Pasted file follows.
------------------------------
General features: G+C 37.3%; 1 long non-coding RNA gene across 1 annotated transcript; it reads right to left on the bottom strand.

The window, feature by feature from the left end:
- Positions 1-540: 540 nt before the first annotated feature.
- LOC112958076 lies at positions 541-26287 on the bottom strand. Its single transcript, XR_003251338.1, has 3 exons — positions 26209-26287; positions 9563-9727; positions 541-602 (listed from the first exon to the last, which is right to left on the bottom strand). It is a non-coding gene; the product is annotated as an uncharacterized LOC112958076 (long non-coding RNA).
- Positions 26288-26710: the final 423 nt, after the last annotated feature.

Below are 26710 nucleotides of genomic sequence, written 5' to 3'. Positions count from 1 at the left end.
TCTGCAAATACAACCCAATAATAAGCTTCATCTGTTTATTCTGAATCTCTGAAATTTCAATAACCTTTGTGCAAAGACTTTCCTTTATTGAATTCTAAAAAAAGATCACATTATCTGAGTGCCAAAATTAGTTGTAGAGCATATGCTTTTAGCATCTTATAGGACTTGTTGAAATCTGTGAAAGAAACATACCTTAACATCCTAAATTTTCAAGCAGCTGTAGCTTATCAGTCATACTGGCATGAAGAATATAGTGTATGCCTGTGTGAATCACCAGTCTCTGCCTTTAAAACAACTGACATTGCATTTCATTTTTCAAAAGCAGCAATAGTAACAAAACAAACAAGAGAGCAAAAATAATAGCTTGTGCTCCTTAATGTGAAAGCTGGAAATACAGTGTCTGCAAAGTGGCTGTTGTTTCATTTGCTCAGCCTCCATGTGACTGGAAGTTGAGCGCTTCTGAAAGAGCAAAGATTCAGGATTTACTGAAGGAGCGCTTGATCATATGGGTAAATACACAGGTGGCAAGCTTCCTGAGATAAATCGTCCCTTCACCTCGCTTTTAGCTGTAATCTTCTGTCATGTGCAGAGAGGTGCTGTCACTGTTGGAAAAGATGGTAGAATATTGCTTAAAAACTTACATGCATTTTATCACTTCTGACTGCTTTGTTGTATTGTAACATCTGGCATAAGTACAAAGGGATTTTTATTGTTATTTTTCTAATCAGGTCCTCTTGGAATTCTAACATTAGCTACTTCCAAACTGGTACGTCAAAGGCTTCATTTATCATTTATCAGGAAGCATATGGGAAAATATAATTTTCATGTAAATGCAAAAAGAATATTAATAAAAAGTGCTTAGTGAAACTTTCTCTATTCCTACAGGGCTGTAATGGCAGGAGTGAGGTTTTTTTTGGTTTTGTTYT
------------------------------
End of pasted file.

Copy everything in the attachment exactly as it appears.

General features: G+C 37.3%; 1 long non-coding RNA gene across 1 annotated transcript; it reads right to left on the bottom strand.

The window, feature by feature from the left end:
- Positions 1-540: 540 nt before the first annotated feature.
- LOC112958076 lies at positions 541-26287 on the bottom strand. Its single transcript, XR_003251338.1, has 3 exons — positions 26209-26287; positions 9563-9727; positions 541-602 (listed from the first exon to the last, which is right to left on the bottom strand). It is a non-coding gene; the product is annotated as an uncharacterized LOC112958076 (long non-coding RNA).
- Positions 26288-26710: the final 423 nt, after the last annotated feature.

Below are 26710 nucleotides of genomic sequence, written 5' to 3'. Positions count from 1 at the left end.
TCTGCAAATACAACCCAATAATAAGCTTCATCTGTTTATTCTGAATCTCTGAAATTTCAATAACCTTTGTGCAAAGACTTTCCTTTATTGAATTCTAAAAAAAGATCACATTATCTGAGTGCCAAAATTAGTTGTAGAGCATATGCTTTTAGCATCTTATAGGACTTGTTGAAATCTGTGAAAGAAACATACCTTAACATCCTAAATTTTCAAGCAGCTGTAGCTTATCAGTCATACTGGCATGAAGAATATAGTGTATGCCTGTGTGAATCACCAGTCTCTGCCTTTAAAACAACTGACATTGCATTTCATTTTTCAAAAGCAGCAATAGTAACAAAACAAACAAGAGAGCAAAAATAATAGCTTGTGCTCCTTAATGTGAAAGCTGGAAATACAGTGTCTGCAAAGTGGCTGTTGTTTCATTTGCTCAGCCTCCATGTGACTGGAAGTTGAGCGCTTCTGAAAGAGCAAAGATTCAGGATTTACTGAAGGAGCGCTTGATCATATGGGTAAATACACAGGTGGCAAGCTTCCTGAGATAAATCGTCCCTTCACCTCGCTTTTAGCTGTAATCTTCTGTCATGTGCAGAGAGGTGCTGTCACTGTTGGAAAAGATGGTAGAATATTGCTTAAAAACTTACATGCATTTTATCACTTCTGACTGCTTTGTTGTATTGTAACATCTGGCATAAGTACAAAGGGATTTTTATTGTTATTTTTCTAATCAGGTCCTCTTGGAATTCTAACATTAGCTACTTCCAAACTGGTACGTCAAAGGCTTCATTTATCATTTATCAGGAAGCATATGGGAAAATATAATTTTCATGTAAATGCAAAAAGAATATTAATAAAAAGTGCTTAGTGAAACTTTCTCTATTCCTACAGGGCTGTAATGGCAGGAGTGAGGTTTTTTTTGGTTTTGTTYT